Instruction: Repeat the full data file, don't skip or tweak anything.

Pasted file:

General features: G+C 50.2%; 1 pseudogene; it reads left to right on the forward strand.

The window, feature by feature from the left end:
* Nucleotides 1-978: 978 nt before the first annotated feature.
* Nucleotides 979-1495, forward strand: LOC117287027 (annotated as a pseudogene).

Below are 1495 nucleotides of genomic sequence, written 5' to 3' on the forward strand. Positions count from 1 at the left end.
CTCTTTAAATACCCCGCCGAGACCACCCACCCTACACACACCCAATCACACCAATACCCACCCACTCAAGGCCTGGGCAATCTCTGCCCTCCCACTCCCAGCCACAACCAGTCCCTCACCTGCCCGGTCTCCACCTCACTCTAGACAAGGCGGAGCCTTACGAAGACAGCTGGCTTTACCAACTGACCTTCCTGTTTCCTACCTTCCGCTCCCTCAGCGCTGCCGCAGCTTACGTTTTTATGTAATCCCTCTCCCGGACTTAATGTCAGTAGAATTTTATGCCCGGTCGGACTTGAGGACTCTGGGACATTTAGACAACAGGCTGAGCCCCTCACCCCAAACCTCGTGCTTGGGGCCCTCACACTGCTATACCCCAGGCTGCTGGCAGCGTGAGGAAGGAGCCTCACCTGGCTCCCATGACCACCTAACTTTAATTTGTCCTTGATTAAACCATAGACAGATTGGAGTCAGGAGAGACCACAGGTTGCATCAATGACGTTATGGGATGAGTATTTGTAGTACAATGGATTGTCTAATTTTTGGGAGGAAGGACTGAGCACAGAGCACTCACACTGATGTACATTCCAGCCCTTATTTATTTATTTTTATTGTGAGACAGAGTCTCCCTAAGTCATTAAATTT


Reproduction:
General features: G+C 50.2%; 1 pseudogene; it reads left to right on the forward strand.

The window, feature by feature from the left end:
* Nucleotides 1-978: 978 nt before the first annotated feature.
* Nucleotides 979-1495, forward strand: LOC117287027 (annotated as a pseudogene).

Below are 1495 nucleotides of genomic sequence, written 5' to 3' on the forward strand. Positions count from 1 at the left end.
CTCTTTAAATACCCCGCCGAGACCACCCACCCTACACACACCCAATCACACCAATACCCACCCACTCAAGGCCTGGGCAATCTCTGCCCTCCCACTCCCAGCCACAACCAGTCCCTCACCTGCCCGGTCTCCACCTCACTCTAGACAAGGCGGAGCCTTACGAAGACAGCTGGCTTTACCAACTGACCTTCCTGTTTCCTACCTTCCGCTCCCTCAGCGCTGCCGCAGCTTACGTTTTTATGTAATCCCTCTCCCGGACTTAATGTCAGTAGAATTTTATGCCCGGTCGGACTTGAGGACTCTGGGACATTTAGACAACAGGCTGAGCCCCTCACCCCAAACCTCGTGCTTGGGGCCCTCACACTGCTATACCCCAGGCTGCTGGCAGCGTGAGGAAGGAGCCTCACCTGGCTCCCATGACCACCTAACTTTAATTTGTCCTTGATTAAACCATAGACAGATTGGAGTCAGGAGAGACCACAGGTTGCATCAATGACGTTATGGGATGAGTATTTGTAGTACAATGGATTGTCTAATTTTTGGGAGGAAGGACTGAGCACAGAGCACTCACACTGATGTACATTCCAGCCCTTATTTATTTATTTTTATTGTGAGACAGAGTCTCCCTAAGTCATTAAATTT